We, the sustainable consumption folks, like to talk about density and walkable and bikeable communities as important elements of a shift toward sustainable consumption. But very few of us actually try to implement these ideas. In the past year I have tried, and I can report that this was a hard-won victory, and a sobering lesson.
I live in Newton, with a population of 85,000 inhabitants, one of the most desirable communities in Massachusetts, USA. It is an old city of beautiful single family homes, plenty of parks and recreation areas, majestic trees, lakes and Charles River, fine schools, abundant public services, and one of the lowest crime rates in the country. It also has convenient public transit to downtown Boston, which is only a few miles away. Newton is a collection of 11 “villages”, the centers of which usually have nice cafes, restaurants, shops, and nail salons. Not surprisingly, the price of homes in Newton has been rising steadily over the years. Currently, the average price of an existing home is $0.8 million and of a new home $1.6 million. Newton used to be a place where moderately successful middle class professional could raise a family. This is no longer the case; we have become a city of rich people and aging baby boomers who are trying to hold on to their oversized and impractical homes because there are no alternative housing options in this city.
The mayor is pushing for introducing more housing that is affordable for the middle class. He is leading an effort to develop a long-term strategy aimed at reversing or at least slowing down the trend of increasing prices and growing cultural homogeneity and social exclusion. That means more multifamily housing and greater density. As a test case, the city proposed to turn a large publicly-owned parking lot in one of the village centers into a four-story apartment building with 68 middle-priced and subsidized low income units, and commercial spaces on the ground level. A local developer proposed a nice package deal that would include creating a public plaza, upgrading of the village center, promoting walkable lifestyles, and at the same time preserving most of the sacrosanct parking spaces that the current lot provides.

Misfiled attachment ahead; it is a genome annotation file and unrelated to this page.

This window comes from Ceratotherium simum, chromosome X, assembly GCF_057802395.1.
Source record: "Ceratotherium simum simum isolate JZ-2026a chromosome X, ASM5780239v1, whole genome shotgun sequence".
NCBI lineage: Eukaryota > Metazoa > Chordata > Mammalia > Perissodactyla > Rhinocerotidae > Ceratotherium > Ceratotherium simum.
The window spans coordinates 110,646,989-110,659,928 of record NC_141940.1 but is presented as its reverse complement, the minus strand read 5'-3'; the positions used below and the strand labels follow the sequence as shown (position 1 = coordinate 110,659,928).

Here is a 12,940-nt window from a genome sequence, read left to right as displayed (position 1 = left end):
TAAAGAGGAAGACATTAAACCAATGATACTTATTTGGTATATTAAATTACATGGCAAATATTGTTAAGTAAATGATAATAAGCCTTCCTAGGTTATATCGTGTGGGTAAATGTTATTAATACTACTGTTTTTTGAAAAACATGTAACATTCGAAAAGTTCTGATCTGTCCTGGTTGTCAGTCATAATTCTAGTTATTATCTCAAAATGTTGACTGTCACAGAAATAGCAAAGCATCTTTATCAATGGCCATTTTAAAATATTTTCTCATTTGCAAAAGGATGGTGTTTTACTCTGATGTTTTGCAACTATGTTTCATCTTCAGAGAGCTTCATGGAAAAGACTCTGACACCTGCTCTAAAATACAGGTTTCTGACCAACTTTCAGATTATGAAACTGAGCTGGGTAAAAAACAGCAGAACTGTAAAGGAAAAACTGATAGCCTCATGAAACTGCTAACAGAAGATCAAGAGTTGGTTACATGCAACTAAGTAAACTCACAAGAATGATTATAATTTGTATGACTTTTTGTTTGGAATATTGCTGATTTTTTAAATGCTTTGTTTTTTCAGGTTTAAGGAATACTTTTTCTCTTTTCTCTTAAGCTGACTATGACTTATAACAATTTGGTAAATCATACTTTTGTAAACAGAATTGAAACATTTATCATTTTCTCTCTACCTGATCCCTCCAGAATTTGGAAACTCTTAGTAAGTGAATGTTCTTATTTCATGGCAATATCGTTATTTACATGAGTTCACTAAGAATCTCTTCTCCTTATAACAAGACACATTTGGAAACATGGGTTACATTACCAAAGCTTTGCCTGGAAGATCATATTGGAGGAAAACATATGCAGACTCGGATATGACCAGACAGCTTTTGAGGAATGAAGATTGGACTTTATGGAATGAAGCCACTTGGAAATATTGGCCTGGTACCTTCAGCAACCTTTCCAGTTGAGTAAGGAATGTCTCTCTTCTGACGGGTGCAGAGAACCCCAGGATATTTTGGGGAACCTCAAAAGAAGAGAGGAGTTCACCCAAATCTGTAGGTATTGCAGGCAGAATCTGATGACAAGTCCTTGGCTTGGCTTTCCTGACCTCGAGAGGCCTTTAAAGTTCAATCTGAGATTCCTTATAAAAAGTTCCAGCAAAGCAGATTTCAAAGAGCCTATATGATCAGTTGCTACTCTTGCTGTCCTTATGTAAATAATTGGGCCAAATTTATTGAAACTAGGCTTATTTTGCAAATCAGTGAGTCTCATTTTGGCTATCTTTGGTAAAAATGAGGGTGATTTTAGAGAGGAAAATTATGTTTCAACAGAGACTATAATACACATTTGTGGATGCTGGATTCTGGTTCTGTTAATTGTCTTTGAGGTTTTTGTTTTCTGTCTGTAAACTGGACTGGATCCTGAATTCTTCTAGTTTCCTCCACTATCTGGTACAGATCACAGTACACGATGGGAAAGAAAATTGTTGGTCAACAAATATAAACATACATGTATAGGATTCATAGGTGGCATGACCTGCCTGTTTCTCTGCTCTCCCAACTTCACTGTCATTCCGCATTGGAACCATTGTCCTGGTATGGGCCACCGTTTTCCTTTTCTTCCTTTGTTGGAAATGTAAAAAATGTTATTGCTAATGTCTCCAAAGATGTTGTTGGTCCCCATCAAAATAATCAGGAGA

Being a local sustainability activist (I am a vice chair of Citizens’ Energy Commission) I enthusiastically endorsed the project as consistent with the current wisdom regarding building more sustainable communities. To me it seemed like a no-brainer. This particular village center already has 2-3 story commercial (but not residential) buildings, it has a supermarket, shops and business within walking distance, and a Boston-bound commuter train station. The building would add economic activity and transform the decrepit looking parking lot into a thriving community. It would be a winner from a sustainability perspective. And what is the big deal: it is just one building in a city of 85,000 residents!
How naïve I was thinking that a good sustainability project would be embraced in my progressive, left-leaning, environmentally and politically correct city of Newton!
The project became a flashpoint for the most contentious political fight in the history of Newton. For over a year the proponents and opponents of the project passionately fought each other in various public fora and behind the scenes. Petitions, newspaper articles, strategy sessions abounded. This was a clash of worldviews on wealth, inequality, economic justice, and equal opportunities. Some of the leading opponents to the project included vocal environmental activists and political liberals. Behind the official set of objections ― increased traffic, overburdening of local schools that follows greater density, and altering the architectural character of the city ― were the less attractive motives, including bigotry and elitism. Once I heard a privately whispered comments about “importing the poor” into our community and their children burdening the schools. Mind you, we are talking about expected monthly rent being in the $2000-plus range. Two days ago the aldermen voted on the project in front of a capacity pushing audience of citizens. It was close to midnight when the final single vote assured the approval of the project. We all walked away exhausted.
So this is the profound lesson from the Newton experience. If we want to pursue policies that promote more sustainable lifestyles and consumption patterns, we have to be prepared to confront the fundamental worldviews people hold. This will be a confrontation of values, fears, aspirations and prejudices. Your very nice neighbors with liberal voting record and a composting system and chicken coups in their backyard may become the opposition leaders, and your quirky grumpy neighbors with a pesticide-fed lawn may support such projects. The fight will proceed town by town and project by project, and it will not be easy.